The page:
NDIS Provider obligations during the COVID-19 pandemic

Given how quickly information about COVID-19 is moving, it can be difficult for NDIS Providers to understand what they must do, and what they should do to ensure that their workers and participants are as safe as possible. This blog post will give NDIS Providers a snapshot of the actions they are obligated to take, and the actions that they should take, to minimise the risks to workers and participants.  

Risk management and minimisation is at the heart of the NDIS Quality and Safeguards Commission’s messaging. Workers who are suspected of having, or are at high-risk of having, COVID-19 should be sent home immediately and work from home where possible. Hygiene, and particularly hand hygiene, practices should be reinforced, including proper cough and sneeze etiquette. Workers should also be informed of the organisation’s contingency plan, so that they are able to prepare for implementing activities that will continue to provide critical supports and services to participants, while reducing their risk of exposure to COVID-19. 

Another key theme that both the Commission and the Department of Health are asking providers to focus on is timely communication with the Commission, so that it can conduct risk assessments and help ensure that participants in need are provided with urgent assistance when necessary. This is especially important for providers who become aware of workers and participants who have, or are suspected of having, COVID-19. 

NDIS Provider obligations – the “Must Dos”

NDIS Providers must continue to provide supports in line with the NDIS Practice Standards. In the context of COVID-19, this means providing high quality, safe supports and includes the management of risks associated with service provision. NDIS Providers must: 

  • Manage risks associated with service delivery; 
  • Reduce the provision of group supports to a minimum;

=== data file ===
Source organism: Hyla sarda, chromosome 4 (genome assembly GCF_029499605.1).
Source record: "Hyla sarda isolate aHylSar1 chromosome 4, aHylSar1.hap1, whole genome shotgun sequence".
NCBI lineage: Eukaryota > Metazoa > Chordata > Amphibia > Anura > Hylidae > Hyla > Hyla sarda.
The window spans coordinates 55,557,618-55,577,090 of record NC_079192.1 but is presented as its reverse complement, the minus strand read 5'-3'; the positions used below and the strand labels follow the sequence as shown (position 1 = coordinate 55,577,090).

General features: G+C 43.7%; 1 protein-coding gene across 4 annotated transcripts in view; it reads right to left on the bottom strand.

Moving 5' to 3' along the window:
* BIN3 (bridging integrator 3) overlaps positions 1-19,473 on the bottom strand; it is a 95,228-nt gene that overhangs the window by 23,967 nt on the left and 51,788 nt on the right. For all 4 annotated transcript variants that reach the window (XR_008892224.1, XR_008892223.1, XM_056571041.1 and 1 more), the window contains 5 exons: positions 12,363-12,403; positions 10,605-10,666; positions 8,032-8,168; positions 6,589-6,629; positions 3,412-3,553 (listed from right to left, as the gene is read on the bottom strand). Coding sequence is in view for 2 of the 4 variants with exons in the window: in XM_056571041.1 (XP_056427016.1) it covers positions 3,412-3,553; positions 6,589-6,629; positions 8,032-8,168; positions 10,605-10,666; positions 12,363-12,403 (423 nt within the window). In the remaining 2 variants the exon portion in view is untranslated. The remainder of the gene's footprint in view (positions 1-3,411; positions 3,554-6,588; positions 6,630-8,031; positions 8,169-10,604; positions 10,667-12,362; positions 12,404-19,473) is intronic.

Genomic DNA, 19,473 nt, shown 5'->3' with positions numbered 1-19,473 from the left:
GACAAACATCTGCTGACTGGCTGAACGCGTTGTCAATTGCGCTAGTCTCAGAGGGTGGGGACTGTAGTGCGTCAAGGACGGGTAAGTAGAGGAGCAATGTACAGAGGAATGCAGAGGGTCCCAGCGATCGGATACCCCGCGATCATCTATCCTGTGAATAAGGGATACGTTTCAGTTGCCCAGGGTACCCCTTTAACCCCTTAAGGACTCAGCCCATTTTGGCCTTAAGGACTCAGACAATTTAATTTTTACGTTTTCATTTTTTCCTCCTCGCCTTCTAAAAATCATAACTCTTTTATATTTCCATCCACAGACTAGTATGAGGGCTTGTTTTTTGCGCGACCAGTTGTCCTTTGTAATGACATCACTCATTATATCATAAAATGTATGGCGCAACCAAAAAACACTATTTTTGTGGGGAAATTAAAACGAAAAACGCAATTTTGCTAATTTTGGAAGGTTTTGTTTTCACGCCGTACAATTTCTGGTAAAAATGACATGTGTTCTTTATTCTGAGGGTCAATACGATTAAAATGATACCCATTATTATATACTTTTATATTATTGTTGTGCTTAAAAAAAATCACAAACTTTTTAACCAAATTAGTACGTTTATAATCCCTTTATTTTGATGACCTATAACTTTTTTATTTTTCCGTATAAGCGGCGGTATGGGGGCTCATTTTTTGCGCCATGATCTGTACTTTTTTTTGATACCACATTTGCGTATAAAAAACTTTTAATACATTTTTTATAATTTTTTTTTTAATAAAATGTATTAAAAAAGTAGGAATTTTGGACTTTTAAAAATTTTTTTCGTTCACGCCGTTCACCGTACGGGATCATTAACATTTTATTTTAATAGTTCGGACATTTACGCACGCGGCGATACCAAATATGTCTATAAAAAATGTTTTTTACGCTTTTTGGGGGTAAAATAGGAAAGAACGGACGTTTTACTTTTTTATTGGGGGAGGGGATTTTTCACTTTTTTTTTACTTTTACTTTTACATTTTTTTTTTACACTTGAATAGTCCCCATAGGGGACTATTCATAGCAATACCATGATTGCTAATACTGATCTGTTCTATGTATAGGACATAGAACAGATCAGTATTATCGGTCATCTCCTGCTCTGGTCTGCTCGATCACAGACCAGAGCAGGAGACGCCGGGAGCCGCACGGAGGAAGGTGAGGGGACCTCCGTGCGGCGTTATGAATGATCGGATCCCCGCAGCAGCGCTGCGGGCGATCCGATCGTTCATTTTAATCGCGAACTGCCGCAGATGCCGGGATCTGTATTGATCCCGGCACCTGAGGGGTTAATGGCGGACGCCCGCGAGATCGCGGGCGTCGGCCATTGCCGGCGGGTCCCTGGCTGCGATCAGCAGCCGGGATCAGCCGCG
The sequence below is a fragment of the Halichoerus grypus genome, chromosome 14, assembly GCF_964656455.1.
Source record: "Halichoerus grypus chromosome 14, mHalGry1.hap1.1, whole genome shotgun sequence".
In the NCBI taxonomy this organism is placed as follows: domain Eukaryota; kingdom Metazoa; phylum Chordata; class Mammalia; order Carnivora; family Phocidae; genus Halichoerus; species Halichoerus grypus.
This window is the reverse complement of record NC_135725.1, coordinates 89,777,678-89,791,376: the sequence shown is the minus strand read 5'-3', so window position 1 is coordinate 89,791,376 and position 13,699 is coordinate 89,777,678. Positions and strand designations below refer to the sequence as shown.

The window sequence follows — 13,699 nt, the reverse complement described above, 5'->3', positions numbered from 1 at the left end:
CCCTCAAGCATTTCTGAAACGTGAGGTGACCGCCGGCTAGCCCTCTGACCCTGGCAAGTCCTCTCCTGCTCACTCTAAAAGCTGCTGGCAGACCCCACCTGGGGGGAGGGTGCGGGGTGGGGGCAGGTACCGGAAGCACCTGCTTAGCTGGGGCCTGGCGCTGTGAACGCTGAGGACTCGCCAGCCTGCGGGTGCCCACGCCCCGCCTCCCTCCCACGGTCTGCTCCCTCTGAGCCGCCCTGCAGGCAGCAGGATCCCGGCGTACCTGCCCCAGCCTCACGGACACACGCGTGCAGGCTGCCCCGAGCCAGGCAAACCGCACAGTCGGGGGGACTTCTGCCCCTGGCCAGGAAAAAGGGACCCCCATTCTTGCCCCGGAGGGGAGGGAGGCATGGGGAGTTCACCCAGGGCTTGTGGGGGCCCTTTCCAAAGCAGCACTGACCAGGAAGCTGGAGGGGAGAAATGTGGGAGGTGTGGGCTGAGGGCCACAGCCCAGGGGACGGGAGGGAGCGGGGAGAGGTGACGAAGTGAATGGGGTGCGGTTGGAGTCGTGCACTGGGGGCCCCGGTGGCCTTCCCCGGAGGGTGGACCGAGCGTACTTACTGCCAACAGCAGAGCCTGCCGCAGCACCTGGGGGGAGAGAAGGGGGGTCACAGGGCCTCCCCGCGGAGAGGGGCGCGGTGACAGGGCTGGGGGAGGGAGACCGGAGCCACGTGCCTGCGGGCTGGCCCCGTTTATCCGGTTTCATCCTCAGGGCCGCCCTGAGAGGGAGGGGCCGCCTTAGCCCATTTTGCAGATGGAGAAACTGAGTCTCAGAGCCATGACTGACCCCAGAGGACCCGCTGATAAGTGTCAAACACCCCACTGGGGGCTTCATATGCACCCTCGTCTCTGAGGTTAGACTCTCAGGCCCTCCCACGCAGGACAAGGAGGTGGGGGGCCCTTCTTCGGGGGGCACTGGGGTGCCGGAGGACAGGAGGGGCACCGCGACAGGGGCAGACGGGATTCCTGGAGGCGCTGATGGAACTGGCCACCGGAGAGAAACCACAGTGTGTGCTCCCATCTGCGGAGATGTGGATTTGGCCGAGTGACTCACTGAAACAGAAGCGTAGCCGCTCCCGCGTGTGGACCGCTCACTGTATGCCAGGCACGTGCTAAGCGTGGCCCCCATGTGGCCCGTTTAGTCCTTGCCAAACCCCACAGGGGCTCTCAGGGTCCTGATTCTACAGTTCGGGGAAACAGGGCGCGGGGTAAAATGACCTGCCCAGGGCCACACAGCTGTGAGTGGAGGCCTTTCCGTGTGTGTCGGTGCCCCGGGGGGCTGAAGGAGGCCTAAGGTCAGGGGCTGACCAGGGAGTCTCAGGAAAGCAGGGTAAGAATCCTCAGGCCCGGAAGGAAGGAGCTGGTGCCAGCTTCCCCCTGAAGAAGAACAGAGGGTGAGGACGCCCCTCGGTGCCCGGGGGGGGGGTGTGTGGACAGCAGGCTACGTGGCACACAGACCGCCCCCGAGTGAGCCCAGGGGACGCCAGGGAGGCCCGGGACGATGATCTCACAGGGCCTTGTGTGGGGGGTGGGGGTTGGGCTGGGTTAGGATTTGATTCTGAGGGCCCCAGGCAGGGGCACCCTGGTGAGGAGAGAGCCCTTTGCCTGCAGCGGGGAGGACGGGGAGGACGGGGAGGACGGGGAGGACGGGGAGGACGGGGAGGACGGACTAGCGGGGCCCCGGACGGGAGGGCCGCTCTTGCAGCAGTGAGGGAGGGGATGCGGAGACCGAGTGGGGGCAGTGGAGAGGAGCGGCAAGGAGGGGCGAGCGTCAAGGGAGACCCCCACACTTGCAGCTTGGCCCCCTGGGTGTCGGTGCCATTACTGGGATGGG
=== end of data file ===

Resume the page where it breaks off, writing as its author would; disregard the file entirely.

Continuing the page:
• Have a business continuity plan in place which has been recently reviewed; 
  • Ensure workers who are at risk of COVID-19, or displaying symptoms, remain at home; 
  • Prioritise the immediate needs of participants; 
  • Comply with the Restrictions on non-essential services; 
  • Ensure that PPE is available for workers providing essential supports to a participant who is suspected of having COVID-19; and 
  • Notify the NDIS Quality and Safeguards Commission if there are any changes to your services. 

Best practice actions that providers can take – the “Should Dos”

To minimise the risk of exposure to participants and workers, NDIS Providers should, where possible; 

  • Encourage staff to get flu vaccination; 
  • Ensure there is adequate PPE for staff. PPE can be requested by emailing the National Medical Stockpile; 
  • Provide services virtually where possible; 
  • Reinforce staff hygiene practices. The Department of Health has released an online worker infection control training module; and 
  • Move services to a participant’s home. If this moves a provider to a different support category for which the provider is not registered, they should contact the Commission. 

Restrictive practices

It is important to note that isolating a participant based on medical advice, (consistent with the Commonwealth Chief Medical Officer), is not considered an NDIS Commission regulated restrictive practice If a participant is in a form of isolation that is inconsistent with the Chief Medical Officer’s advice, or directions from state and territory governments, it may be considered an environmental restraint or seclusion. 

How BNG can help providers navigate their obligations during COVID-19

We have a number of useful resources that can assist providers to stay prepared and plan for business continuity during the pandemicSome examples of some of our resources relevant to the “should dos” and “must dos” are: 

  • Policy: Business Continuity
  • Policy: Infection Prevention and Control 
  • Policy: Staff Succession Planning 
  • Policy: Risk Management 
  • Template: Staff Succession Plan 

We are currently developing a COVID-19 preparedness self-assessment for SPP, which will help providers to identify and improve their processes in managing a respiratory outbreak. Subscribers will receive an update regarding the COVID-19 preparedness self-assessment in the next week.  

Given the speed of change during this COVID-19 pandemic, providers should keep up to date by checking in as frequently as possible with the latest news from the Department of Health, as well as the NDIS Quality and Safeguards Commission.